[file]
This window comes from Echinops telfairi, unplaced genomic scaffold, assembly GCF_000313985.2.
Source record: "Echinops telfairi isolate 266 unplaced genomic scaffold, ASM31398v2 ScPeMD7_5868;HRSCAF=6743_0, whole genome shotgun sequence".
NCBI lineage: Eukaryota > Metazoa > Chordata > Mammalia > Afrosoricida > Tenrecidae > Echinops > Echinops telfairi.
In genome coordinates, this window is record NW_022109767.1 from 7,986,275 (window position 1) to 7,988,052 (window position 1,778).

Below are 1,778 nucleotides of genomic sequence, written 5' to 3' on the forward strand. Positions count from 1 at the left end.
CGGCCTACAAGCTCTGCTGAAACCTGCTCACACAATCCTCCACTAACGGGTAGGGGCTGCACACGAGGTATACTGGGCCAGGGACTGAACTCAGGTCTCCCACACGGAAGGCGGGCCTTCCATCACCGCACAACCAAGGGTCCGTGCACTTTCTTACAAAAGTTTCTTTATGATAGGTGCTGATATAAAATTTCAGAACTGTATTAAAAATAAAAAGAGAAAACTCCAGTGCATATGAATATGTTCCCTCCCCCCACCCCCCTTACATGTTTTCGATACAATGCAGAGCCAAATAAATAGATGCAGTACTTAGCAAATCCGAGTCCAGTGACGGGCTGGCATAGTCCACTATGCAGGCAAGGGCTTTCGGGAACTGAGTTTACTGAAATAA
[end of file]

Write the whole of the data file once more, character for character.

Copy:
This window comes from Echinops telfairi, unplaced genomic scaffold, assembly GCF_000313985.2.
Source record: "Echinops telfairi isolate 266 unplaced genomic scaffold, ASM31398v2 ScPeMD7_5868;HRSCAF=6743_0, whole genome shotgun sequence".
NCBI lineage: Eukaryota > Metazoa > Chordata > Mammalia > Afrosoricida > Tenrecidae > Echinops > Echinops telfairi.
In genome coordinates, this window is record NW_022109767.1 from 7,986,275 (window position 1) to 7,988,052 (window position 1,778).

Below are 1,778 nucleotides of genomic sequence, written 5' to 3' on the forward strand. Positions count from 1 at the left end.
CGGCCTACAAGCTCTGCTGAAACCTGCTCACACAATCCTCCACTAACGGGTAGGGGCTGCACACGAGGTATACTGGGCCAGGGACTGAACTCAGGTCTCCCACACGGAAGGCGGGCCTTCCATCACCGCACAACCAAGGGTCCGTGCACTTTCTTACAAAAGTTTCTTTATGATAGGTGCTGATATAAAATTTCAGAACTGTATTAAAAATAAAAAGAGAAAACTCCAGTGCATATGAATATGTTCCCTCCCCCCACCCCCCTTACATGTTTTCGATACAATGCAGAGCCAAATAAATAGATGCAGTACTTAGCAAATCCGAGTCCAGTGACGGGCTGGCATAGTCCACTATGCAGGCAAGGGCTTTCGGGAACTGAGTTTACTGAAATAA